Post-Stalinist society longed for lyricism after years of socialist realism with its officially imposed clear-cut “truths.” Lyric poetry and lyricism as a world view in other expressive media opened the way for a personal re-evaluation of Soviet history and of the individual’s place in Soviet society, both past and present. The mid-1950s and the 1960s witness the re-birth of the lyric hero which leads to an individualized perception of historical time and social space, a cultural phenomenon which found its expression in a variety of artistic media. In order to show the all-pervasive nature of this new cultural phenomenon, I will show its artistic representation in both poetry and film.
At the basis of the present research is a comparative analysis of Okudžava’s lyric poetry and Xucyev’s 1961 film Il′’ič Gate, one of the most “lyric” films of the thaw period. The choice of the material is motivated by the centrality of a lyric hero for both authors, as well as by their manifest concern with the issue of historical continuity and with the reevaluation of the relationship between social and personal space.
The first part of the paper concentrates on the approach to history in Okudžava’s poetry and in Xucyev’s Il′ič Gate. As Zholkovsky’s analysis of Okudžava’s poetic motifs has shown, the poet sees the new, the things to come, as a return, a resurrection of the past, and, ultimately, as immortality of humanity’s best values. The past in Okudžava’s songs and poems is not confined to the past, as it would be if it were introduced through the traditional technique of flashbacks, but rather engages in a dialogue with the present, as it takes on a life of its own in the streets of the present-day Moscow. Several generations co-exist in one temporal plane: civil war commissars, dead soldiers of 1941, and the youth of the 1960s.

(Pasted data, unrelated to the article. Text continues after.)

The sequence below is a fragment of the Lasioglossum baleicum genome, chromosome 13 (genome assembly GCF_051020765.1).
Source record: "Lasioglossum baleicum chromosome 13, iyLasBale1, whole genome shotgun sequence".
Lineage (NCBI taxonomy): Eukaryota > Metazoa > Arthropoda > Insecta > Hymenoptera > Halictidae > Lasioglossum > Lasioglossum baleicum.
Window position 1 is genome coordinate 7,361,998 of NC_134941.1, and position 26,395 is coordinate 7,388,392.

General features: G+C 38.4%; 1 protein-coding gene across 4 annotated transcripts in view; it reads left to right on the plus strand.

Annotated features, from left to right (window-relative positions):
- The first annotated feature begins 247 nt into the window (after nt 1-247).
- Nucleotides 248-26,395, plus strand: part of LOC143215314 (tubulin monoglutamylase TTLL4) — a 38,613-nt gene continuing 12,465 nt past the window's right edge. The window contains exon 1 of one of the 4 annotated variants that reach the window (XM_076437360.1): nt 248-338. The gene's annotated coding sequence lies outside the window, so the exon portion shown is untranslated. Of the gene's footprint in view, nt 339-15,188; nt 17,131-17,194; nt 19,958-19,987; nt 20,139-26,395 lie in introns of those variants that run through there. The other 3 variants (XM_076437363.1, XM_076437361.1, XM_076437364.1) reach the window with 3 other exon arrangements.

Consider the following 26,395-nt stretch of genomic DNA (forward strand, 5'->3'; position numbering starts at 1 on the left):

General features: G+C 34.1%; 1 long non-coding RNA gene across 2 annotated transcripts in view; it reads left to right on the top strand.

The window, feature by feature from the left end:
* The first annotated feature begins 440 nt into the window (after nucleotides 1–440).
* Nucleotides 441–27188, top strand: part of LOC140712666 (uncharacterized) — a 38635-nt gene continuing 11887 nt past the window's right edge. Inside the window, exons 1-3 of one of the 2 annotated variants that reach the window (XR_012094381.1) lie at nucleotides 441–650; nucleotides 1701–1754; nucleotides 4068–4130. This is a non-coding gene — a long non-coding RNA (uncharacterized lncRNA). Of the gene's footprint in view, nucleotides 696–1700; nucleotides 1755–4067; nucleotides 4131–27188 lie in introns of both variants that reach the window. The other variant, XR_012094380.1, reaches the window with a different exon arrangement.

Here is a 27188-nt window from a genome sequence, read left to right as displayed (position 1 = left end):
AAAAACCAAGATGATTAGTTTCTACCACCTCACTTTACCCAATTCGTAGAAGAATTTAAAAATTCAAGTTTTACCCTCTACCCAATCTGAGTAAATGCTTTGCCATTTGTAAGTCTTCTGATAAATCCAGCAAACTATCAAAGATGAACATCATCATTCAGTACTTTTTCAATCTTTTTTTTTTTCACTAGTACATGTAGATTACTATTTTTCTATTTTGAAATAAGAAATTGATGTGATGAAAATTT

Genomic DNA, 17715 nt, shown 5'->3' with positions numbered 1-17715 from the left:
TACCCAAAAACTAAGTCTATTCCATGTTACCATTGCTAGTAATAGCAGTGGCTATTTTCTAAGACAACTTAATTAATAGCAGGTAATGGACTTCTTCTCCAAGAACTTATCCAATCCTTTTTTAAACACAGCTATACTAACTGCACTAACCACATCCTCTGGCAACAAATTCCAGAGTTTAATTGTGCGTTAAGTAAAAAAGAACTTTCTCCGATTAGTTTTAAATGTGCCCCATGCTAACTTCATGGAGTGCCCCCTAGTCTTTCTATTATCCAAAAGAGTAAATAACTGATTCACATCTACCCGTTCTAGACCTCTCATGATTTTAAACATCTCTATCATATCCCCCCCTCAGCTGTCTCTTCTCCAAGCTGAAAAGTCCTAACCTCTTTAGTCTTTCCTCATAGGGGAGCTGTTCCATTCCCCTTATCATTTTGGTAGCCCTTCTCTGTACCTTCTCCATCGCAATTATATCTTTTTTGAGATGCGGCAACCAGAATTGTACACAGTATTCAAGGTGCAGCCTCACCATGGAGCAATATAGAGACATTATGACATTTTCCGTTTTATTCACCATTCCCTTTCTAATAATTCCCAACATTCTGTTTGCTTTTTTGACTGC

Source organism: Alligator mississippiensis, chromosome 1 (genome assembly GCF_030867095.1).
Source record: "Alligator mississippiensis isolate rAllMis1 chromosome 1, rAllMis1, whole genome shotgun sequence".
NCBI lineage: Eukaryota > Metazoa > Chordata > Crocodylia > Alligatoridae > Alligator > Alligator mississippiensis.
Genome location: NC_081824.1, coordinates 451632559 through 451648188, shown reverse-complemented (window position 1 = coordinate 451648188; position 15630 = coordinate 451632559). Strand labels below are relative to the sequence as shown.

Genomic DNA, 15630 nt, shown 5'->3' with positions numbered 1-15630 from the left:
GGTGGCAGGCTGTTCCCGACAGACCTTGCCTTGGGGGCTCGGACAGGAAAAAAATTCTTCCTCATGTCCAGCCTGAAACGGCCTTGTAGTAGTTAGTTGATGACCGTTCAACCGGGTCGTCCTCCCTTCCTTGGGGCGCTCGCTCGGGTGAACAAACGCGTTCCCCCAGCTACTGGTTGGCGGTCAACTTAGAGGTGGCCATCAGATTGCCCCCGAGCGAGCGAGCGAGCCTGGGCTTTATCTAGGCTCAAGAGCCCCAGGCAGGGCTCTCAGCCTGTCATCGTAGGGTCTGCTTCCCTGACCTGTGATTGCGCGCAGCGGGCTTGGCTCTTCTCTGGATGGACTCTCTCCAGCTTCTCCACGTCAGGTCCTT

This cyclicality of time and a belief in the continuity of generations is also characteristic of Xucyev’s film. The film’s narrative, which uses the structural elements of a lyric poem, makes it ideal for a comparative analysis with Okudžava’s poetry. One may read Xucyev’s film as a rendering of Okudžava’s poetic metaphors. He makes them tangible by translating them into visual images and physical realia. Il′ič Gate, for example, starts with a shot of three revolutionary soldiers patrolling night Moscow streets. As the three figures walk away from the camera and return, we see three modern schoolchildren on their way to school: two temporal planes are combined in one shot.
The second part of the paper discusses the image of “unofficial” Moscow created in Okudžava’s poetry and Xucyev’s film. The new lyric perspective reverses all ideological codes of the capital in Stalinist literature and film: in Il′ič Gate, a May Day parade is shown in Moscow’s back streets, before its triumphant phase on Red Square, while Red Square itself becomes a place for romantic night walks. Both artists see an old yard as a center of their artistic universe and an ultimate educator of new generations. The important events in the heroes’ lives happen in small Moscow streets or in crowded Moscow transport. If for Okudžava’s lyric hero a midnight tram is an island of human compassion and unspoken brotherhood, for Xucyev’s character it becomes a place where he meets his first true love.